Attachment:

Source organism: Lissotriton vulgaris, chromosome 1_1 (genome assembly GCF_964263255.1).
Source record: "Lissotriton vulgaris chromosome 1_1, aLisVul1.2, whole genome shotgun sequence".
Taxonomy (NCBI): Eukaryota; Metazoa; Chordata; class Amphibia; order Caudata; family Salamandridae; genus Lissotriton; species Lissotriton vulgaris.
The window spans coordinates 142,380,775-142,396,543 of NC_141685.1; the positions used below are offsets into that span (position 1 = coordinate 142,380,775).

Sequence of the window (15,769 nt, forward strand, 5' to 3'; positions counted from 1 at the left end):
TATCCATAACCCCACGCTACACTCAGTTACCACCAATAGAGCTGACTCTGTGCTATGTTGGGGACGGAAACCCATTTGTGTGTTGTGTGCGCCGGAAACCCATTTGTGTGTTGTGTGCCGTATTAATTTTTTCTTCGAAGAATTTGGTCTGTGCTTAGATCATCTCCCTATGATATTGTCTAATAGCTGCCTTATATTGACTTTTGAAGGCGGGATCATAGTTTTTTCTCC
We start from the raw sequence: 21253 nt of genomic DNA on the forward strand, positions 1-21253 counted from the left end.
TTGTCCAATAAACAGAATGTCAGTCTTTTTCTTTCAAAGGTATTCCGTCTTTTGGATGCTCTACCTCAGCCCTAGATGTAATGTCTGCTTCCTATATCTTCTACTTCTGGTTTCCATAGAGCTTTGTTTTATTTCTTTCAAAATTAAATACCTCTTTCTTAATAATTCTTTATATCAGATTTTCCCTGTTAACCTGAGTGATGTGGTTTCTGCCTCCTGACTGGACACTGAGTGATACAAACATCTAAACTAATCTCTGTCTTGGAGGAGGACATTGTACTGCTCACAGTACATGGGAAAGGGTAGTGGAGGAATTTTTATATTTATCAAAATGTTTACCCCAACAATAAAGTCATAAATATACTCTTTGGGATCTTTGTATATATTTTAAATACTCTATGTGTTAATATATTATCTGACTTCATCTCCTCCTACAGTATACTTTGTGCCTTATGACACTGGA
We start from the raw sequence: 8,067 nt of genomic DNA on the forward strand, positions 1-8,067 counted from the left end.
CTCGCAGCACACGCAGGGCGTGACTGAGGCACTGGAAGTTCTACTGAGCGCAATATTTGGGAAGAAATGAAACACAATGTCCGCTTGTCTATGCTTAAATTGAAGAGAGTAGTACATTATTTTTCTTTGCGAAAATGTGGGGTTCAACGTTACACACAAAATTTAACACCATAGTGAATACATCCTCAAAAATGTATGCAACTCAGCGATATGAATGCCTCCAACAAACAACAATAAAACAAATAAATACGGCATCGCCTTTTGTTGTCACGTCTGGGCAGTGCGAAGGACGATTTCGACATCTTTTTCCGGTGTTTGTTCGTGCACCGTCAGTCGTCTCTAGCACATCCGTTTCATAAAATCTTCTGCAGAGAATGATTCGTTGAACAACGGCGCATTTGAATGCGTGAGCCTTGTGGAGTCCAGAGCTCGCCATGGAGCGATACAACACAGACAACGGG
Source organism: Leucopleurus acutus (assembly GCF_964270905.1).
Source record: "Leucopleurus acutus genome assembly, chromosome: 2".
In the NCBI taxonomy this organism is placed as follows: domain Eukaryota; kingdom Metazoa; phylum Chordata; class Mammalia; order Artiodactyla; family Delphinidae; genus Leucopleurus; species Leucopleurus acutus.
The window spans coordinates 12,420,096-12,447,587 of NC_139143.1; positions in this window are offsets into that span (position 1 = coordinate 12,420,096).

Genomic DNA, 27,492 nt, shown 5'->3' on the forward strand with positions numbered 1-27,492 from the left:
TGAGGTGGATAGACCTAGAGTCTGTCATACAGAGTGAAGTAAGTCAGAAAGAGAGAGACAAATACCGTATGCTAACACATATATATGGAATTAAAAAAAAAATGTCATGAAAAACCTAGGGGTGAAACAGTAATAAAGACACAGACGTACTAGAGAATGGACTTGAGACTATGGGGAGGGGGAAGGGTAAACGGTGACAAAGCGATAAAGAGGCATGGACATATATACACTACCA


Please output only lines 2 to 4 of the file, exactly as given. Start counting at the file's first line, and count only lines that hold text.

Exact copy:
Source record: "Lissotriton vulgaris chromosome 1_1, aLisVul1.2, whole genome shotgun sequence".
Taxonomy (NCBI): Eukaryota; Metazoa; Chordata; class Amphibia; order Caudata; family Salamandridae; genus Lissotriton; species Lissotriton vulgaris.
The window spans coordinates 142,380,775-142,396,543 of NC_141685.1; the positions used below are offsets into that span (position 1 = coordinate 142,380,775).